You’d have thought a progressive reform of the much maligned stamp duty regime would be welcomed by the property sector. Indeed, shares in housebuilder Bovis have risen 4.7% to 896p since the reforms were announced in the Autumn Statement yesterday lunchtime, while its rival Persimmon’s have risen 4.5% to 1590p.
For estate agent Foxtons, however, the news wasn’t so welcome. Its shares dropped 7.6% to 145p in the hours after the statement, in a sign that investors fear what the new stamp duty system will do to its business. To rub salt into the wound, it was also dropped from the FTSE 250, to be replaced by Jimmy Choo.
Chancellor George Osborne has essentially removed the unpopular system of full bands or ‘slabs’ from the payment of stamp duty on property purchases. In its place, he’s introduced from midnight last night a graduated system more similar to the income tax regime (see charts below)
In a move that will surely be as popular with voters in May’s election as it is now with housebuilders, however, Osborne has also eased the burden on cheaper properties while increasing it for more expensive properties (it's all in the charts). It is this mansion-tax-in-all-but-name that threatens to hurt Foxtons.
Foxtons is unusually concentrated in the prime Central London market, where the majority of the most expensive properties are to be found. So, while other housebuilders and estate agents might see an uptick in completions, Foxtons’ high spending clients face heavier taxes, which will presumably chill the upper heights of the market.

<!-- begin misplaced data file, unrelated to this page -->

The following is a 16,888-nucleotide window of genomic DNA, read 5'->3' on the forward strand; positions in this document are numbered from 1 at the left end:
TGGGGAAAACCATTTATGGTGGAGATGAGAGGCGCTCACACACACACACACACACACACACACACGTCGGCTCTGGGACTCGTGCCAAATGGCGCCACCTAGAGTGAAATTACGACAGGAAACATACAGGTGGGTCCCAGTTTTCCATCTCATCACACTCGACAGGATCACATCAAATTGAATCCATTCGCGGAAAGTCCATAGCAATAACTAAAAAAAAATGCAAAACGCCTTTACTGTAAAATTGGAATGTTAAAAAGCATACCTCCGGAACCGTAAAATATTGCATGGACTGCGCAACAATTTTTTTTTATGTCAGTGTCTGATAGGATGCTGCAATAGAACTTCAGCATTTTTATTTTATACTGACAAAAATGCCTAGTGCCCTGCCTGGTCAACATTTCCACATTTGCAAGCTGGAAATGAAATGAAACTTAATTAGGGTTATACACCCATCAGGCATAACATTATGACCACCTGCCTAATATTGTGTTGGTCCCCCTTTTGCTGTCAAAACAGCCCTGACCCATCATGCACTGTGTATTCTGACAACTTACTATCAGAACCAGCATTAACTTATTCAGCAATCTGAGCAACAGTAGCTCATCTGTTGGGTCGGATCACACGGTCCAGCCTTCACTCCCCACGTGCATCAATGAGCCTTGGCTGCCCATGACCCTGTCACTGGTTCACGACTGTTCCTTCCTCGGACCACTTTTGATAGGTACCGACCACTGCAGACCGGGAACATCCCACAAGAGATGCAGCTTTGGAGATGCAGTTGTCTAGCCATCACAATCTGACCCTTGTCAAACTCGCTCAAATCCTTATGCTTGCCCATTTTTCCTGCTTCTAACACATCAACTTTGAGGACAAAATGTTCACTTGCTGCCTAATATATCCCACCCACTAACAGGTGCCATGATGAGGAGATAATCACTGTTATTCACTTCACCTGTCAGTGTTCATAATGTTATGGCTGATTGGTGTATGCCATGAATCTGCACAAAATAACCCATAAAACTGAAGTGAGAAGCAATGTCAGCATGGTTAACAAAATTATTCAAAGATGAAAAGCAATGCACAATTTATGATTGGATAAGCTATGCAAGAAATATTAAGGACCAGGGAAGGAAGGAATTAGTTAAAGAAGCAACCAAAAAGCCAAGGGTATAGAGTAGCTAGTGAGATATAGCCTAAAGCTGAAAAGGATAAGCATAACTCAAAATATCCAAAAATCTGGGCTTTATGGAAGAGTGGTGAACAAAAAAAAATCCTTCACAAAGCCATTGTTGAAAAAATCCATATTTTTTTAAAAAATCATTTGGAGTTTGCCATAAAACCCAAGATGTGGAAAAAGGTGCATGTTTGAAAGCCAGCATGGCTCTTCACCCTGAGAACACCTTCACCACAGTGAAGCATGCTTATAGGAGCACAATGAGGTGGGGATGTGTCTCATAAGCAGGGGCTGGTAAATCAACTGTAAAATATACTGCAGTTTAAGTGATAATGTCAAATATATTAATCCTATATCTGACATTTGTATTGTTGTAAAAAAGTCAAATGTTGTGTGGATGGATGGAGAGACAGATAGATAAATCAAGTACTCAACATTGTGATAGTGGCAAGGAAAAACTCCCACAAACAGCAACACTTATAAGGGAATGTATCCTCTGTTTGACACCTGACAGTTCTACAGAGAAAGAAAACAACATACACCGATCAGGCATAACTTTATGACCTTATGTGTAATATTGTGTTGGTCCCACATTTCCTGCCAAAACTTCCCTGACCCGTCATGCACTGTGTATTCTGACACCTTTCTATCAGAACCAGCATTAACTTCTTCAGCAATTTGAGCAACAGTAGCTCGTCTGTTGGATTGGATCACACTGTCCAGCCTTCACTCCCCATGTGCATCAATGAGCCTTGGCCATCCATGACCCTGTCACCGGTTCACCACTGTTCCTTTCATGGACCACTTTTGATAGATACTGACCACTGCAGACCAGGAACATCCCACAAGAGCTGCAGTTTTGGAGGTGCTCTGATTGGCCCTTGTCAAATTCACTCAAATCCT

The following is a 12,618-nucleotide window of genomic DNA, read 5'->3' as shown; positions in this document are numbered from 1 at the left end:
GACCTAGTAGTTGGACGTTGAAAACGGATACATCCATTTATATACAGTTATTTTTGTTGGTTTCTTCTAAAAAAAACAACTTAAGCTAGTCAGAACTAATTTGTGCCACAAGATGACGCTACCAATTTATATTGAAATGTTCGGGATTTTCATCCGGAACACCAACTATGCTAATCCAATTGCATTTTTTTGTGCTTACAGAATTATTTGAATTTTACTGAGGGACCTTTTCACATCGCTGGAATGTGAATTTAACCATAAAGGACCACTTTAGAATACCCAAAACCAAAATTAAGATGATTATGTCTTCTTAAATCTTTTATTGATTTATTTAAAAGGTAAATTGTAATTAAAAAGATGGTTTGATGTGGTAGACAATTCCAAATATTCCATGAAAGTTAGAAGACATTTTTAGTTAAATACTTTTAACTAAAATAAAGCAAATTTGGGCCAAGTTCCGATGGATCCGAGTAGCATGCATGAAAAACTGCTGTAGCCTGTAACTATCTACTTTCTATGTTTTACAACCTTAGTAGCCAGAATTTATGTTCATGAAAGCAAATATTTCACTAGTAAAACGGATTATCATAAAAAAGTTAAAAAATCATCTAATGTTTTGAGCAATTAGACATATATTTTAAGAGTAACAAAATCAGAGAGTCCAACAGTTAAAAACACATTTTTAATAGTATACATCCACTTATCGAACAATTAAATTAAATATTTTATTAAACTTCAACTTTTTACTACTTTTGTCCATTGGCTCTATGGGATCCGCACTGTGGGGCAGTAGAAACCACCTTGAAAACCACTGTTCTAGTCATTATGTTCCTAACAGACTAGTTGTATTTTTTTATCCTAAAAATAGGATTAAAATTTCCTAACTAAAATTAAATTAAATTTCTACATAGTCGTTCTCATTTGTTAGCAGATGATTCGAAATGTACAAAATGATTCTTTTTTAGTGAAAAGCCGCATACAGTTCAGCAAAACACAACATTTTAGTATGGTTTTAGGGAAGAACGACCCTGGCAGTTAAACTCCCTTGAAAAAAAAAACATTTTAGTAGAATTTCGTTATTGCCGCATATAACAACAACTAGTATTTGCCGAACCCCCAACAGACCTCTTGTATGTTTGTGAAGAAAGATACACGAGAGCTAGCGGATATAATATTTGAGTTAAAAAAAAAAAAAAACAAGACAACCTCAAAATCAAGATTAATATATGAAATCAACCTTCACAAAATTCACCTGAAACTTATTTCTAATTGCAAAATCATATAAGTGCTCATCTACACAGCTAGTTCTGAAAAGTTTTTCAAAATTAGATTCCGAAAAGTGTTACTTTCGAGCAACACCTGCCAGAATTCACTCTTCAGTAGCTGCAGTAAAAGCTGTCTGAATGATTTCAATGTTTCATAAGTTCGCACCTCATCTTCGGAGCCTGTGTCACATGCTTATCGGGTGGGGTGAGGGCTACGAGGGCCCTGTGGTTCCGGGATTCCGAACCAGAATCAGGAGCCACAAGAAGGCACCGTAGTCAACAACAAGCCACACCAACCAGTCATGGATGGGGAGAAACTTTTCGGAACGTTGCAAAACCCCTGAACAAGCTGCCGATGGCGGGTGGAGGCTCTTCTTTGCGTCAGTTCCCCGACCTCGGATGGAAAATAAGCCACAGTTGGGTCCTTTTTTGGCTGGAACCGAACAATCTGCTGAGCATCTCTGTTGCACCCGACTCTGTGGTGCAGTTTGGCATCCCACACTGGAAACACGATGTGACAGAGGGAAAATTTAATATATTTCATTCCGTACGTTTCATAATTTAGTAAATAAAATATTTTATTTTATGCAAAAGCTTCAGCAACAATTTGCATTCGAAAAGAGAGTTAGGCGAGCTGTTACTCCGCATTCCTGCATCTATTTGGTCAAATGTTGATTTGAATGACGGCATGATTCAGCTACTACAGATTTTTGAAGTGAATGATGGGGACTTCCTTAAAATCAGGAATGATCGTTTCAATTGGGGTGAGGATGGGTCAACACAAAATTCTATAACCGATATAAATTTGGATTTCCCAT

It couldn’t come at a worse time for Foxtons. London’s property market has been sluggish at best since the summer and this has already savaged its numbers. In October, the firm issued a grim profit warning that caused shares to plummet 15%. Its full year results come out later this month, but the market already expects the bottom line to have been hit.
In October, boss Nic Budden downplayed the problems, defending Foxtons as ‘highly profitable, cash generative and debt free’. Well, he would, wouldn’t he, but perhaps investors share some of that faith. Following the initial post-statement dip, Foxton’s shares have now recovered all of their lost value, standing at 157.4p at lunchtime.
The new stamp duty explained
That might not seem so different, but the main thing to remember is that the new duty is graduated, where the old one wasn’t. So, under the old system, a property worth £300,000 was in the 3% band, so it would the duty would have been £9000 (£300,000 x 3%).
Under the new system, the same property falls into three bands: it would be liable for 0% on the first £125,000, 2% on the next £125,000 and 5% on the remaining £50,000. Brushing off MT’s dust-smothered calculator, we figured that would result in a stamp duty of £5,000 ((£125,000 x 2%) + (£50,000 x 5%)). What could be simpler than that?
Just for you, here’s another chart to give you an idea of how it affects different properties.
The new system should make life easier for both buyers and businesses, apart from those that deal with properties above about £1.1m. Unfortunately for Foxtons, an awful lot of those properties are in its central London heartland.